by Stevan Allred
central issue in a Stephen Millhauser story is never the characters,
never the plot. Millhauser's preoccupation as a writer is always with
the issue of "what if?" What if, as in The Other Town, the
inhabitants of a small town in New England built an exact replica of
their town and maintained it in real time? What if, as in A Precursor to the Cinema,
a painter invented paint that allowed the two-dimensional figures in
his paintings to reach out and touch the viewer? What if Thomas
Wizard of West Orange, had devised a way to record and
play back the sensory experience of touch? It is the quality
of Millhauser's imagination that is on display in his work, the sheer
power of his ability to wonder "what if..?"
is organized into four sections that neatly categorize the broad
strokes of Millhauser's speculative musings. "Vanishing Acts" are
concerned with characters in recognizably contemporary settings,
characters who disappear not suddenly, "but gradually, over the course
of time". "Impossible Architectures" are stories in which the premise
is some deep alteration of physical reality. Domes are built to enclose
single houses, then entire towns, and finally the entire country (The Dome), or
something closely resembling the biblical Tower of Babel actually
succeeds in piercing the floor of heaven, allowing access to mere
mortals (The Tower).
It is in these stories that the premise most clearly trumps the
conventions of plot and character.
Histories" present alternative histories, or in the case of Here at the Historical Society,
explore the nature of historical investigation itself. "Opening
Cartoon" contains the opening story in this collection, Cat 'n' Mouse, and
is another Millhauser foray into the intersection of speculative
fiction and form. (See A
Game of Clue from his earlier collection The Barnum Museum
for another example.)
the hands of a lesser writer these stories would be the literary
equivalent of The
Twilight Zone. Millhauser never stoops to the level of Rod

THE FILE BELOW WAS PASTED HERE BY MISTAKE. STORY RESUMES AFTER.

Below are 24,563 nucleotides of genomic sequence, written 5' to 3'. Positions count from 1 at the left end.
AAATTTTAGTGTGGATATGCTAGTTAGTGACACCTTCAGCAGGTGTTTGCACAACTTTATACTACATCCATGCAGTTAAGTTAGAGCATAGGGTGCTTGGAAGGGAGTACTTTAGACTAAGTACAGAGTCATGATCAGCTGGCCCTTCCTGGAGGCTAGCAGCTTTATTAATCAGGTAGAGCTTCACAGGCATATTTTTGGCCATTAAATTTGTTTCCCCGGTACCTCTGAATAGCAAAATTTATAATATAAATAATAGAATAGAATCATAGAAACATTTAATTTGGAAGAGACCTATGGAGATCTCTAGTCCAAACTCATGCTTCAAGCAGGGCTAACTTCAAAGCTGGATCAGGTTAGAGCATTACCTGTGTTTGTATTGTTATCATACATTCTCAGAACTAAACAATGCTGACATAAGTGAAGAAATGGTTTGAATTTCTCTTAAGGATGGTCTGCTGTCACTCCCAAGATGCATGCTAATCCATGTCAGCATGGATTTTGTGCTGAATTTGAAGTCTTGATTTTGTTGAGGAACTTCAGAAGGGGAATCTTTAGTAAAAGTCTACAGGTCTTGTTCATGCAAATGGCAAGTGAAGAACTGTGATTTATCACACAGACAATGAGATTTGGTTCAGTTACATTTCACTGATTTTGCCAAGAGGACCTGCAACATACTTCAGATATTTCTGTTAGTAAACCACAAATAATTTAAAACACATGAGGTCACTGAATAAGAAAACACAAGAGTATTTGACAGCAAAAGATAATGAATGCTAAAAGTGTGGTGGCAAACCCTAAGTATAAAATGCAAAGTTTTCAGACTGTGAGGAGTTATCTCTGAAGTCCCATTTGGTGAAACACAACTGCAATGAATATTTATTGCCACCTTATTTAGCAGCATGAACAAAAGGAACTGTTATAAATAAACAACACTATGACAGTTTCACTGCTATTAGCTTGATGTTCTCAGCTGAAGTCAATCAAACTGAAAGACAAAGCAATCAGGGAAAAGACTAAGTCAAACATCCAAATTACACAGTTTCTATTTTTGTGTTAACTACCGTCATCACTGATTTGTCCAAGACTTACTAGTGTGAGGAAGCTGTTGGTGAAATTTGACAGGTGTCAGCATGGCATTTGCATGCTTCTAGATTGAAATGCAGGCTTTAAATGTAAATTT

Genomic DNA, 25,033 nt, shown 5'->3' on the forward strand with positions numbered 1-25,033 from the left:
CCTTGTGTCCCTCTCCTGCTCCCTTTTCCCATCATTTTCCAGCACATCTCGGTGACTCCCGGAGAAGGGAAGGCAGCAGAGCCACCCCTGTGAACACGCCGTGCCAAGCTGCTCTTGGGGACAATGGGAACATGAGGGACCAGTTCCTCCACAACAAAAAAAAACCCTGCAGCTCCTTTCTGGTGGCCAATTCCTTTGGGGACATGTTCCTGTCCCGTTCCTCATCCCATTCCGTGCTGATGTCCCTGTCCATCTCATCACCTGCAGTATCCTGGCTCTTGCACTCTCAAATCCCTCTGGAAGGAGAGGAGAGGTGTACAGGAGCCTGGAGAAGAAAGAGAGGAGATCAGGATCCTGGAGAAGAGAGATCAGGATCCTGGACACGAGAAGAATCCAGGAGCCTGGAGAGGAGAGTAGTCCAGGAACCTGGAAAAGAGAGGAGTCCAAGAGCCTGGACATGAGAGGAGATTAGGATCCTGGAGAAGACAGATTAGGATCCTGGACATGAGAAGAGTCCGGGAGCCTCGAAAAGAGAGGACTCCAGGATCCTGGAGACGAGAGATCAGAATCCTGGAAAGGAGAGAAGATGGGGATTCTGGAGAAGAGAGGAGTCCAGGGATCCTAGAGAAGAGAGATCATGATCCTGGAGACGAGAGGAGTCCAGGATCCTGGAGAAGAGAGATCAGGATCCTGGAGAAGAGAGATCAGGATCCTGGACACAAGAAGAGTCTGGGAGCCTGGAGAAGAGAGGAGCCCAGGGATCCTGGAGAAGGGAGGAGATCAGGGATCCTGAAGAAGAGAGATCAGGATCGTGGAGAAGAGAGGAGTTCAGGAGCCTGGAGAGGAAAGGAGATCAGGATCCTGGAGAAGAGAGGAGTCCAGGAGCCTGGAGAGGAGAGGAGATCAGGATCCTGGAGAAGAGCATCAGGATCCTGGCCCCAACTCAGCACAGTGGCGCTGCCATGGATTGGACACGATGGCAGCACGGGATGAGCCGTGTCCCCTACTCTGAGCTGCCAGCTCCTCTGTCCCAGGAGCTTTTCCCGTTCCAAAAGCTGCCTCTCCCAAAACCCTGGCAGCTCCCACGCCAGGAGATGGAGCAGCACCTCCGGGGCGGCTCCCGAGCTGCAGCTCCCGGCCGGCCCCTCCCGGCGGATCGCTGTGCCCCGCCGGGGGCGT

Serling's overly obvious sense of irony, and his characters, when he
chooses to employ them, are more carefully nuanced than Serling's
quickly sketched central casting types. His stories work best when
those characters actually inhabit his wonderfully detailed
speculations, as in the titular Dangerous Laughte",
wherein a group of bored teen-agers entertain themselves with
competitive laughing jags.
In the Reign of Harad IV
a court miniaturist builds smaller and smaller replicas of reality
until his objects become so absurdly small that no one can see them,
and through this lens we are given a portrait of artistic
of a Disturbance gives us a market researcher, an
apparatchik of the consumerist apparatus, whose ability to use language
dissolves in the space "between words and whatever they were supposed
to be doing."
stories that eschew conventional characters succeed when they are
brief. Millhauser's imagination, powerful as it is, can hold our
attention for eight or ten pages without offering any human contact
other than the narrative voice itself. When he stretches these premises
out too long, indulging himself, as he does in Cat 'n' Mouse, in
an extended description of the frenetic activity of a Tom &
Jerry cartoon, he becomes a bit tiresome.
brilliance of these stories lies in the visionary quality of their
conceits. Their titles are descriptive, never ironic or clever, and in
this we can find what it is that makes Millhauser a writer worth
reading: he speaks to us directly from his imagination, with a
decidedly adult sense of wonder.
is a poet, essayist, and short story writer, a Pushcart nominee, and
the recipient of an Oregon Literary Fellowship. He has recently been
published by Bewlderingstories.com, Windfall, and Perceptions.
Publisher: Alfred A. Knopf
Millhauser is the author of five previous collections of short
stories and five novels, including the Pulitzer Prize winning Martin Dressler.
His story Eisenheim
the Illusionist, from his collection The Barnum Museum,
was the basis for the 2006 film The Illusionist.
Millhauser lives in Sarasota Springs, New York, and teaches at Skidmore
with Steven Millhauser
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